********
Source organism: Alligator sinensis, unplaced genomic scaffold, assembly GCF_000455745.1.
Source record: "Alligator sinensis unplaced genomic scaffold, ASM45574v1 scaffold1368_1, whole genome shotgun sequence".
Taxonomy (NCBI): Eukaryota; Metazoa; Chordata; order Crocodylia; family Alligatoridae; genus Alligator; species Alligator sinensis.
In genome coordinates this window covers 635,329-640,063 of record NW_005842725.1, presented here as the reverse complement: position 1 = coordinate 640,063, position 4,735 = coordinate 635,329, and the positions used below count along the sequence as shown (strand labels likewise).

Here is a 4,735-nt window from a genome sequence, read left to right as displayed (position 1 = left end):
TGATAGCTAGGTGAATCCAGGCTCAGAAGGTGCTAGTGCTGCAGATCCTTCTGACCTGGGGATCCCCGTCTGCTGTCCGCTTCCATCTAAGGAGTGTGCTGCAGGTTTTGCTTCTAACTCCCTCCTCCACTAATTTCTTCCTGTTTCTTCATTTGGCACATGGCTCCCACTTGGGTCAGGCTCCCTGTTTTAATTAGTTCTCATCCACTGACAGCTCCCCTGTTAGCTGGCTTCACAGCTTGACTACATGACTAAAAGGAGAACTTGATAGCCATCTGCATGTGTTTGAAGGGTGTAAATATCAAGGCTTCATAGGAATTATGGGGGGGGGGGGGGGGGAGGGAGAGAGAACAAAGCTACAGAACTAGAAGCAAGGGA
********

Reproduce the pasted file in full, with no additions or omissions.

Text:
Source organism: Alligator sinensis, unplaced genomic scaffold, assembly GCF_000455745.1.
Source record: "Alligator sinensis unplaced genomic scaffold, ASM45574v1 scaffold1368_1, whole genome shotgun sequence".
Taxonomy (NCBI): Eukaryota; Metazoa; Chordata; order Crocodylia; family Alligatoridae; genus Alligator; species Alligator sinensis.
In genome coordinates this window covers 635,329-640,063 of record NW_005842725.1, presented here as the reverse complement: position 1 = coordinate 640,063, position 4,735 = coordinate 635,329, and the positions used below count along the sequence as shown (strand labels likewise).

Here is a 4,735-nt window from a genome sequence, read left to right as displayed (position 1 = left end):
TGATAGCTAGGTGAATCCAGGCTCAGAAGGTGCTAGTGCTGCAGATCCTTCTGACCTGGGGATCCCCGTCTGCTGTCCGCTTCCATCTAAGGAGTGTGCTGCAGGTTTTGCTTCTAACTCCCTCCTCCACTAATTTCTTCCTGTTTCTTCATTTGGCACATGGCTCCCACTTGGGTCAGGCTCCCTGTTTTAATTAGTTCTCATCCACTGACAGCTCCCCTGTTAGCTGGCTTCACAGCTTGACTACATGACTAAAAGGAGAACTTGATAGCCATCTGCATGTGTTTGAAGGGTGTAAATATCAAGGCTTCATAGGAATTATGGGGGGGGGGGGGGGGGAGGGAGAGAGAACAAAGCTACAGAACTAGAAGCAAGGGA